During orientation for a trip to an American high school, I told the students, “If you fall asleep in class, you’ll get kicked out. If you talk during class, you’ll get kicked out. If you misbehave, you’ll get punished.” My Japanese students were shocked. Their eyebrows lifted and their mouths opened after they processed my words.
I’ve worked at seven junior high schools and two senior high schools in Japan, and 95% of the classes are the same. Kids fall asleep, chat, and read books during class. They destroy the stereotype that Japanese students are obedient students.
When I told my high school students that they couldn’t do those things, they couldn’t imagine what class was like, especially when an immediate punishment followed their behavior. Disruptive and sleeping students don’t get punished right away, that is, if they get punished at all. Teachers wait until the end of the day to lecture students or send them to the discipline committee for punishment (writing an apology essay, cleaning early in the morning or after school, parent-student conference). So far, the best schools I’ve taught at had swift punishments for troublesome students. I’ve seen one junior high school student sit on his knees in traditional Japanese style for thirty minutes listening to three teachers yell at him about his disruptive behavior. In the end, he cried, and I never saw him near the teachers’ office again.
Where does this “obedient Japanese student” come from? My guess is what silence means to a Westerner versus a Japanese person. In the West, silence means that you’re listening and being well behaved. In Japan, silence can mean anything. My students will sit and stare at the clock without feeling bothered. When the test rolls around, students leave nearly half of their tests blank, including multiple choice questions. It’s my students’ way of protesting school.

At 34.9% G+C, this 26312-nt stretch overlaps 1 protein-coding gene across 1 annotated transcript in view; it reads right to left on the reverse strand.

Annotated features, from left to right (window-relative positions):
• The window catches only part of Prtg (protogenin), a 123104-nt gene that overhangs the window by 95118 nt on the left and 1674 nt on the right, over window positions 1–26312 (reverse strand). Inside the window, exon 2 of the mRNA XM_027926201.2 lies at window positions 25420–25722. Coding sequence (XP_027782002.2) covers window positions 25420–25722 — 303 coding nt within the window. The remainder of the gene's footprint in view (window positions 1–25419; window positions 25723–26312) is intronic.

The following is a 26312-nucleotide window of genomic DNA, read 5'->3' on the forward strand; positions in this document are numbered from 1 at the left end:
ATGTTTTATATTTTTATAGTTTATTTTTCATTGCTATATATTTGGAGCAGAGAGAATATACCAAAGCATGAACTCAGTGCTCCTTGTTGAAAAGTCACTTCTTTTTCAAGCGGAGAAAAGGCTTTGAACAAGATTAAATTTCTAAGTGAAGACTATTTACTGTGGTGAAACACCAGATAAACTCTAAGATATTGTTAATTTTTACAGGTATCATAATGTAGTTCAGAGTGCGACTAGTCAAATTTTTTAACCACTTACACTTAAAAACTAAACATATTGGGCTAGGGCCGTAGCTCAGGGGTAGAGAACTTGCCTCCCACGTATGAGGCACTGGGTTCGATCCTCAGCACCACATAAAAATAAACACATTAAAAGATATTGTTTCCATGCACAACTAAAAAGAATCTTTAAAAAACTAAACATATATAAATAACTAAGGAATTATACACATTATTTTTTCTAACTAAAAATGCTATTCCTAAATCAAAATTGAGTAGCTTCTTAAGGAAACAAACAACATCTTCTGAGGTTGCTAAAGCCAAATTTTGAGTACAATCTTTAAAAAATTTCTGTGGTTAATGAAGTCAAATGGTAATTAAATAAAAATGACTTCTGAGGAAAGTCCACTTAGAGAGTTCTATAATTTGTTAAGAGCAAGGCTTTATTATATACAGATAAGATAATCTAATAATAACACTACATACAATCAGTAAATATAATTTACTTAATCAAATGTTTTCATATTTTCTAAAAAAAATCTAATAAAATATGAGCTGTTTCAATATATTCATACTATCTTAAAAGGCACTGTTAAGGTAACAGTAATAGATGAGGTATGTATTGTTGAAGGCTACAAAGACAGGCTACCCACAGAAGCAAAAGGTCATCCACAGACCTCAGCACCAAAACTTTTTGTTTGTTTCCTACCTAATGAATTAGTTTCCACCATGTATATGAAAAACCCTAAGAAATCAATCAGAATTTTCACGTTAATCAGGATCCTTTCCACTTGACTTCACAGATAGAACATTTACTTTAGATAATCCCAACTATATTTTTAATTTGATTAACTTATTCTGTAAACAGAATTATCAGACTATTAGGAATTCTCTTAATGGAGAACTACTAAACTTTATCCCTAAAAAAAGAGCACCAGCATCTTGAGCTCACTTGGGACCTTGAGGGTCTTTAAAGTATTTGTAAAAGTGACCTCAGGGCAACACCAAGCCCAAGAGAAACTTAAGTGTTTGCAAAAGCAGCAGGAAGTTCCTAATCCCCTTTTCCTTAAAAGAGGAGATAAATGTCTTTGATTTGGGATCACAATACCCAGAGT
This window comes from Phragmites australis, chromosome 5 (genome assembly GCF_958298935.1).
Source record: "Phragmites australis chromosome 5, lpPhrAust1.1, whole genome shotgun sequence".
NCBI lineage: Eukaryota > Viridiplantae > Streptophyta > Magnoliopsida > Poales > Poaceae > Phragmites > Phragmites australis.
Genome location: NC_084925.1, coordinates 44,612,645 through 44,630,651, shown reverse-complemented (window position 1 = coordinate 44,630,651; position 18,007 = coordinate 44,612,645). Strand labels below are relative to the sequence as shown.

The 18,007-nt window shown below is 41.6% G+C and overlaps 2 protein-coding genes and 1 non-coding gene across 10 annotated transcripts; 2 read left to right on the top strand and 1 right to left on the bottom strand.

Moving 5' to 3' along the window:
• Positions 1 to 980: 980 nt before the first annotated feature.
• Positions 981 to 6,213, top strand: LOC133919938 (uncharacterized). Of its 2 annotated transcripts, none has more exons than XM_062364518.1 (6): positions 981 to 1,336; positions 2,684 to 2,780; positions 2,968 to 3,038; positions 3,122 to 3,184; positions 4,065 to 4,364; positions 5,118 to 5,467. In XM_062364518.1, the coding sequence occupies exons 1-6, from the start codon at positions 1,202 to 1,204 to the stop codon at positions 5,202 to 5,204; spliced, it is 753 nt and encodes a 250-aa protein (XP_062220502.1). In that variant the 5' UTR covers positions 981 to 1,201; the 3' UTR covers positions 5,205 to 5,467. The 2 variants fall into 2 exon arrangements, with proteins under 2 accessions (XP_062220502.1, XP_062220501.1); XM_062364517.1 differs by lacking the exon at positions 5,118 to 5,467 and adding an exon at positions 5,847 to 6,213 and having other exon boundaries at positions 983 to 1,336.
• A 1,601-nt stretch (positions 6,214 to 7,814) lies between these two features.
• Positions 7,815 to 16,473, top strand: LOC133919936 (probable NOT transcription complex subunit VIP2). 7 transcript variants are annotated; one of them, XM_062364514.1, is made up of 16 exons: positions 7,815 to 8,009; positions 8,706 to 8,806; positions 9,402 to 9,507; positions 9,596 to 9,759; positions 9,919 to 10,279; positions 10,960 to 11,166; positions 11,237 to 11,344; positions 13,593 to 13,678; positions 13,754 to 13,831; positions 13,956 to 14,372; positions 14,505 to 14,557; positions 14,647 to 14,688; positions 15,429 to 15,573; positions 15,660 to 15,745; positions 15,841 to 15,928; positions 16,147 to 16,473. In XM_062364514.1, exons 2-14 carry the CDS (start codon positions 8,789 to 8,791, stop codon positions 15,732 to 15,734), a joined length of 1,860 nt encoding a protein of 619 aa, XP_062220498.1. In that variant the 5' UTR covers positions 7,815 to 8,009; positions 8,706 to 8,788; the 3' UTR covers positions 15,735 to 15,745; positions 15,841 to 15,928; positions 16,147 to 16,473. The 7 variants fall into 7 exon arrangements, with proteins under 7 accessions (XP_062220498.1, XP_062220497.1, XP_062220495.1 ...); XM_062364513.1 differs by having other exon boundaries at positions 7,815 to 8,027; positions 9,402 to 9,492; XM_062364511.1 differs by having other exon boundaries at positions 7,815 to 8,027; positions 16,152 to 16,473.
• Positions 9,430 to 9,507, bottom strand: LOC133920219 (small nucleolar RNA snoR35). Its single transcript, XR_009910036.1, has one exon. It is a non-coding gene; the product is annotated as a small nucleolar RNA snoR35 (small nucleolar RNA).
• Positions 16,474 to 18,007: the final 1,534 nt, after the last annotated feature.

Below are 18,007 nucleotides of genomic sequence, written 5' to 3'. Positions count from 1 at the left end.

The culprits of such a bad system? Japanese culture. Learning is not designed to be from Person A to Person B and that’s it. Learning is about taking the new information, reshaping it in certain situations, and applying it. In Japan, the direct approach does not exist except in English class (on a varying level). Ask, “What’s ‘cat’ in Japanese?” and 40 pairs of eyes blink at you as if they don’t know what a cat had two pointy ears and said, “Meow”. English is hard to learn–and so is Japanese–but when administrators just want students to parrot words and sentences, how much of that is learning?
Aside from the classroom setting, Japanese culture has one thing that hovers on the shoulders of all Japanese people: wa (和), meaning peace, or “Don’t rock the boat”. There are over 157 million people in Japan, which is the size of California. That’s a lot of people, and that’s not a lot of space. With so many people breathing down your throat, wa is a way for Japanese people to stay sane. Instead of giving your opinion (from Point A to Point B), you say your opinion in a round-about way (from Point A to Point D to Point C to Point B). What you really feel is hidden beneath a guise called honne (本音) while what you say is seen as tatemae (建前). English has an opposite design–I’m going to give it to you straight. Westerners want to be understood regardless of things such as feelings. We don’t have physical space to worry about. But Japan has a space crisis and overpopulation, and this system of wa permeates all of Japanese life, including school.
Even if my students pretended to be obedient Japanese students in the American school they visited, I know it’s just a front.